The Perseverance spacecraft itself cost $2.2 billion. Image: via REUTERS
- NASA's Perseverance rover has become the latest to touch down safely on the red planet.
- The mission is expected to cost $2.7 billion, rising to $2.9 billion when inflation is factored in.
- Despite the seemingly high cost, Perseverance is only the third most expensive Mars mission, trailing Viking 1 & 2 and the Curiosity rover.
- All four Mars projects remain among the most expensive missions ever undertaken by NASA.
After a mammoth 293 million mile journey, NASA's Perseverance rover safely touched down safely on the surface of Mars. The six-wheeled rover landed inside the Jerezo Crater which is thought to have been a huge lake billions of years ago. It will examine different types of rocks such as clays and carbonates to determine whether they contain traces of microbial life. The vehicle is equipped with a host of scientific instruments and even a helicopter drone called Ingenuity which is set to attempt to first powered flight on another planet.
Exploring the Red Planet is a costly undertaking. All previous misisons to Mars have cost billions of dollars and Perseverance is no different. NASA expects to spend $2.7 billion on the project according to research from The Planetary society, a figure that is expected to rise to $2.9 billion when inflation adjustments are included at the end of its lifespan. The spacecraft itself accounted for the lion's share of the funding at $2.2 billion while launch services for the Atlas V rocket came to $243 million. Two years of prime mission operations are expected to cost a further $200 million.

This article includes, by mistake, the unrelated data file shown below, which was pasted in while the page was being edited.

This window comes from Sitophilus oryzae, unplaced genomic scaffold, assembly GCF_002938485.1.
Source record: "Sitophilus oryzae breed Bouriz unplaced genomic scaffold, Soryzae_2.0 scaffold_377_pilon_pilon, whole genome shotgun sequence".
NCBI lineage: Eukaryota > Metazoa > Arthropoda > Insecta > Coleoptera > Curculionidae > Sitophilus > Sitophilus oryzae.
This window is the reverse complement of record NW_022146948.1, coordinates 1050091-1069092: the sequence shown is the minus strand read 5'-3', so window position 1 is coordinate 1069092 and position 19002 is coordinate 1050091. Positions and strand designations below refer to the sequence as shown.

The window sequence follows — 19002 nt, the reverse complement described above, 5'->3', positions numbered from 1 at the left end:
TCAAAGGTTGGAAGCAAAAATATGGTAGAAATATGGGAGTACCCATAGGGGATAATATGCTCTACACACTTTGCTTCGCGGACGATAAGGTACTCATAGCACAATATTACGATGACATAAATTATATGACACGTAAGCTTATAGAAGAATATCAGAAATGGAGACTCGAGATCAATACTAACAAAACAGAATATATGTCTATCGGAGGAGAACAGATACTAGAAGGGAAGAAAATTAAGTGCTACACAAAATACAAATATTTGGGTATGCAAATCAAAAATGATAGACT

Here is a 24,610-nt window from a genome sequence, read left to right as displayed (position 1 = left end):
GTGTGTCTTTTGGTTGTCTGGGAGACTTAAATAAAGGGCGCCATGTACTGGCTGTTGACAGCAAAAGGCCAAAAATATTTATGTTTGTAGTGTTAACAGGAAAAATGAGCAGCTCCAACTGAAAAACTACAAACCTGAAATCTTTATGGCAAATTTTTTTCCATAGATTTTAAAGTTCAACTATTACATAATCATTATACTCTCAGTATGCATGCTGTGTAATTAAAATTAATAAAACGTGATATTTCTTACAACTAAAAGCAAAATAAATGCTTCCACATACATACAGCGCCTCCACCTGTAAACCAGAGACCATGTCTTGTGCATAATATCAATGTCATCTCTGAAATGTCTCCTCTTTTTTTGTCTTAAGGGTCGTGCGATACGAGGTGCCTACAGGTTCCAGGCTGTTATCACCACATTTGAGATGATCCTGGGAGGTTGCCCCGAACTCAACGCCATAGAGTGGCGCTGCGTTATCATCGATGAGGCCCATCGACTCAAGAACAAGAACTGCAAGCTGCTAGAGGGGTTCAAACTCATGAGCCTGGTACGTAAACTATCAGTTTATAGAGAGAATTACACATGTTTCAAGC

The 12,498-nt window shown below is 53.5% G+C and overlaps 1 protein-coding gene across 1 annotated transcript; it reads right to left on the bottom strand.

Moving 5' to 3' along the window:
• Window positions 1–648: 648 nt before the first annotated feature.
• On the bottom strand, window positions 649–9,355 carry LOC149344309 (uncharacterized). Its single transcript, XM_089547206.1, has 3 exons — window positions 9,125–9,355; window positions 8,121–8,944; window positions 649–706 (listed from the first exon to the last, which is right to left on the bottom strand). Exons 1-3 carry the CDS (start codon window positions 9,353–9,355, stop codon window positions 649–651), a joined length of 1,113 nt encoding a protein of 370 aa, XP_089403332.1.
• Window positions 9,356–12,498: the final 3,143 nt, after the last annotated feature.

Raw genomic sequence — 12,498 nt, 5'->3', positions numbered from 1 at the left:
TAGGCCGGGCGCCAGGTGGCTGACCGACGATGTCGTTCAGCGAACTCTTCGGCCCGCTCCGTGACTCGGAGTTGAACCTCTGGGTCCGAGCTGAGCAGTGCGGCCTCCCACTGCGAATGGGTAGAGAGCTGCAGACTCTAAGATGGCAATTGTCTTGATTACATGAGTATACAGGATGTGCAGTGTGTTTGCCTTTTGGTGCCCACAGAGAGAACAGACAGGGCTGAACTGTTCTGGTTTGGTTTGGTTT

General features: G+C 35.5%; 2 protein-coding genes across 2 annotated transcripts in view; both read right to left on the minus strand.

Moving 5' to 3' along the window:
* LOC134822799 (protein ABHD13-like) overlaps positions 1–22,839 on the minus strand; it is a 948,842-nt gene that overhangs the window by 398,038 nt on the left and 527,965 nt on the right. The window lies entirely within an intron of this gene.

Despite that seemingly hefty price tag, Perseverance remains the 7th most expensive spacecraft in the history of NASA's planetary exploration program and the third most expensive Mars mission. It trails Viking 1 & 2 as well as the Curiosity rover which experienced cost growth after missing its original launch window. All four Mars projects remain among the most expensive missions ever undertaken by NASA.
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The views expressed in this article are those of the author alone and not the World Economic Forum.